Like many authors, Lisa Tognola couldn’t help but see a reflection of herself in the characters of her first book. Tognola’s debut novel “As Long As It’s Perfect,” to be released Oct. 15, follows a stay-at-home mom — like the author — as she takes on the role of assistant contractor in nearby Rye. She and her husband sink all of their money into rebuilding a new house while trying to sell their old one, all of which happens on the cusp of the real estate market crash more than a decade ago.
The protagonist, Janie Margolis, is obsessed with the pursuit of perfection in her ventures, even while facing potential financial ruin in an unstable economy and the already risky business of flipping homes. Naturally, these themes did not appear out of nowhere, said Tognola.
“I couldn’t not write the book. My husband and I knocked down a house and built a new one when our whole nation was on the brink of a financial collapse in 2007,” said Tognola. “When we started construction, I experienced moments that were too incredible not to capture, and those moments inspire some of the scenes in my novel.”
The writing of the novel itself depicts the perfectionist nature of its protagonist as she describes in-depth things like cabinet hinges and tile designs for kitchen floors. As Janie spends money she doesn’t have, in a quest for fulfillment and perfection, she and her husband find themselves unable to sell their old home and their marriage is nearly ruined in the process.
“If you think ‘This Old House’ meets ‘War of the Roses’ with a little Ricky and Lucy thrown in, that’s the book,” said Tognola.
For the past 12 years, Tognola, like her book’s protagonist, has been a stay-at-home mom to three children. Though she considers it one of the most important and toughest jobs in the world, she couldn’t help but feel unproductive when others would ask “what it is she does all day.” As a former humor columnist at The Alternative Press, Tognola knew writing was something she enjoyed and made her feel fulfilled.
“Writing this book made me feel alive and it awakened a part of me that really hadn’t been tapped into in a long time,” said Tognola. “It was a thrilling experience to start capturing some of the moments I was experiencing and transforming them into a fictional story that kind of paralleled my own life.”
Though Tognola currently lives in New Jersey, her book is set in Rye and the immediate surrounding Westchester area, including a chapter specifically about Scarsdale. The area is known for its real estate market and expensive properties, said Tognola, as well as its reputation of being an ideal place to live.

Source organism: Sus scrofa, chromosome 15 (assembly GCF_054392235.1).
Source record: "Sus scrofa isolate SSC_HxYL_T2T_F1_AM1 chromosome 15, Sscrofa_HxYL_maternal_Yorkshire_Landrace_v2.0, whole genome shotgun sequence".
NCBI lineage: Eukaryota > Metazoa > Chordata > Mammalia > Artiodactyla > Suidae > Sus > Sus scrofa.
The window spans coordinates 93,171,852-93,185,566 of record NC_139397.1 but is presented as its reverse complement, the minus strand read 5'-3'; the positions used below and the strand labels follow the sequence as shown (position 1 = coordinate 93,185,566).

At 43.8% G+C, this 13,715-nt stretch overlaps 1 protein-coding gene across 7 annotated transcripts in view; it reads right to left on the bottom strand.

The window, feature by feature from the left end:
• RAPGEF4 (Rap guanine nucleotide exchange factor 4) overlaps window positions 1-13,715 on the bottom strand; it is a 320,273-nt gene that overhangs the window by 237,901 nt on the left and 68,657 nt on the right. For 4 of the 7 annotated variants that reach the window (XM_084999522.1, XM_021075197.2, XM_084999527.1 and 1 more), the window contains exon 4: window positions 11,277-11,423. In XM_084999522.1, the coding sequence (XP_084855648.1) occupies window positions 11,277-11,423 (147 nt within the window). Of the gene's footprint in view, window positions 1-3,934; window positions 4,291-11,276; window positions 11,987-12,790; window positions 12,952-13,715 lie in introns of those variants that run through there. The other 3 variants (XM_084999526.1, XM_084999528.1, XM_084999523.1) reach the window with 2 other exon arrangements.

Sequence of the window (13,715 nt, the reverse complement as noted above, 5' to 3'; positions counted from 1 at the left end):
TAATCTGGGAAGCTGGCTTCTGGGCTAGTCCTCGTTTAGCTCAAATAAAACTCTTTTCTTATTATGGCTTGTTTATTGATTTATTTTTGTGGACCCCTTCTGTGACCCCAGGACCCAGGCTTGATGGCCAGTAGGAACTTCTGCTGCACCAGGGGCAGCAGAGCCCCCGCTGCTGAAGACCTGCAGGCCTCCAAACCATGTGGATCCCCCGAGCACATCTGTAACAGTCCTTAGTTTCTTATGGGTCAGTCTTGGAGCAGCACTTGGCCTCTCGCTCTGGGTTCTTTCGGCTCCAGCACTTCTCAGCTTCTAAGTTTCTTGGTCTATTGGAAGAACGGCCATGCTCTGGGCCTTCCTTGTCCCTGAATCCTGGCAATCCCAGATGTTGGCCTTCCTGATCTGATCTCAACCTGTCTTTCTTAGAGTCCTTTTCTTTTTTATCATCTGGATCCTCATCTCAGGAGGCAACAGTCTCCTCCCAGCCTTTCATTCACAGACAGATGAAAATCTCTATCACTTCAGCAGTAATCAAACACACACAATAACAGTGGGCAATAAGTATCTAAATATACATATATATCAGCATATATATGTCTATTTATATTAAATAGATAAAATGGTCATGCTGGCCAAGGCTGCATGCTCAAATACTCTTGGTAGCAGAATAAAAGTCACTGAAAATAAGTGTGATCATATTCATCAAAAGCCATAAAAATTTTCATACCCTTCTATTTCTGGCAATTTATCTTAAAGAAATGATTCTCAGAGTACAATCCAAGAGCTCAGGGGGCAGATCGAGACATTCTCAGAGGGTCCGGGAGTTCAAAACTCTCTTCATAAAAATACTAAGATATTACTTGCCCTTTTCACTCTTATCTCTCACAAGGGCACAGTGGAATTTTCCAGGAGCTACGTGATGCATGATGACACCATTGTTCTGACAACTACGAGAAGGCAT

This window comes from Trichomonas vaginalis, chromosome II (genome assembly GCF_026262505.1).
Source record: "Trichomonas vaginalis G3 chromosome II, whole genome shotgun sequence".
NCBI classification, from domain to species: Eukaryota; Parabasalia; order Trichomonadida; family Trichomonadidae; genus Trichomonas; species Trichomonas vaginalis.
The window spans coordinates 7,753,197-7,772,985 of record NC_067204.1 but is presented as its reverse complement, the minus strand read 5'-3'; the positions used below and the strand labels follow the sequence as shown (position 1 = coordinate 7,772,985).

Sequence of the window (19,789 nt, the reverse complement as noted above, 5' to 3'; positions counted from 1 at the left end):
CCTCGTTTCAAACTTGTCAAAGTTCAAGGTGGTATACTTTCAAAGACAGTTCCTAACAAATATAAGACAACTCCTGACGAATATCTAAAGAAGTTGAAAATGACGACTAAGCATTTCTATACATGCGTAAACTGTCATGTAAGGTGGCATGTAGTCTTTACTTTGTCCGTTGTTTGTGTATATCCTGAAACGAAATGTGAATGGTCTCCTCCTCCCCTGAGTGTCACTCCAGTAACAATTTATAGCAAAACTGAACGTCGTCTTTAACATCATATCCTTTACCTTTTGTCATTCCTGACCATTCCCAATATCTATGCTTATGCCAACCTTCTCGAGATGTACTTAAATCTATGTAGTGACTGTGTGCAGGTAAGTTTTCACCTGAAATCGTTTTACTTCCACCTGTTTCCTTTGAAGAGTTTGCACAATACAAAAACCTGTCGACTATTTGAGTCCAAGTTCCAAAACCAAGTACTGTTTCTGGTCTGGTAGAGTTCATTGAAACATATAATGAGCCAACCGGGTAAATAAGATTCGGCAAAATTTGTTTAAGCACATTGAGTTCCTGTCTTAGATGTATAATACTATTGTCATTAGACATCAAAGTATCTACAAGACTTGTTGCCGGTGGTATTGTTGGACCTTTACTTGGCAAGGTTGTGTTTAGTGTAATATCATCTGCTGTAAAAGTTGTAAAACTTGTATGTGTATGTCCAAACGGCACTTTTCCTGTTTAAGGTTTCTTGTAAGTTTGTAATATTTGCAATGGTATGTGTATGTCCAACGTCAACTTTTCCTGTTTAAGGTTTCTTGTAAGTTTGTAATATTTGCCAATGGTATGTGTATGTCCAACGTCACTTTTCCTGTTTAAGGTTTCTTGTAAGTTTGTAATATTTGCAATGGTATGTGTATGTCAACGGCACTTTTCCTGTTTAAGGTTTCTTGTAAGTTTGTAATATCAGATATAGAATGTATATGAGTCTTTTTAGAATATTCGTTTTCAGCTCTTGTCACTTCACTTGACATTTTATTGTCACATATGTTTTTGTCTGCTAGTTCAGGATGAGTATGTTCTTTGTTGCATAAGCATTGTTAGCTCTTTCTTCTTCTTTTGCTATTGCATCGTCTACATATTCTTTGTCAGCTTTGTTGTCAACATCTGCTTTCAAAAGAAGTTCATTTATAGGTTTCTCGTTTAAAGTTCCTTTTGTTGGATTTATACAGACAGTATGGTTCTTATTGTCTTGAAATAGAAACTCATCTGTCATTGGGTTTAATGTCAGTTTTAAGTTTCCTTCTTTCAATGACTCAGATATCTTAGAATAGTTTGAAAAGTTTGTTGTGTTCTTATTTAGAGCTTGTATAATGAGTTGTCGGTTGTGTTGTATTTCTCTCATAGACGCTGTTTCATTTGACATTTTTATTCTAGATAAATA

“It’s security Janie is searching for with her husband; the perfect place to live where she could feel safe and secure and a place that has it all, much like Scarsdale,” said Tognola. “She’s looking for proximity to a large financial center, because her husband’s a New York City banker, she’s looking for a good school system for the kids. She’s looking for a sense of community, whether you can walk to the farmers market and enjoy backyard barbecues with the neighbors. But they’re also very expensive places to live, so the question is: Can she afford to build a new house there without losing the very safety and security that she’s longing for?”
Tognola described writing the book as both an exhilarating and humbling experience. She would find herself hopping out of bed in the middle of the night and running downstairs to write, she said. She also experienced dozens and dozens of rejections and the arduous process of researching potential representation, tailoring query letters to each one and sending hard copies of her materials — only to be shut down, time and again.
“Needless to say, I am now on a first name basis with my postal clerk,” said Tognola. “It was very frustrating because in a year you’re working so hard and it just seems everyone else was getting published besides me. Even my interior designer was getting published.”
Though the book is filled with descriptions of the nitty-gritty of building a house, choosing the perfect designer to create a kitchen and the differences that made a certain faucet more ideal than another, the deeper themes are what Tognola hopes readers garner from reading her debut novel.
“This is a story about love and longing and money and nobility, and I think it’s one that’s deepened by characters who are grappling with issues of image and identity in the wake of financial collapse,” said Tognola. “It builds on these areas of keeping up with the Joneses and these conflicting values of living within your means and, and wanting it all and why we try so hard to impress others. And how can we be just happy being who we are and not caring what others think.”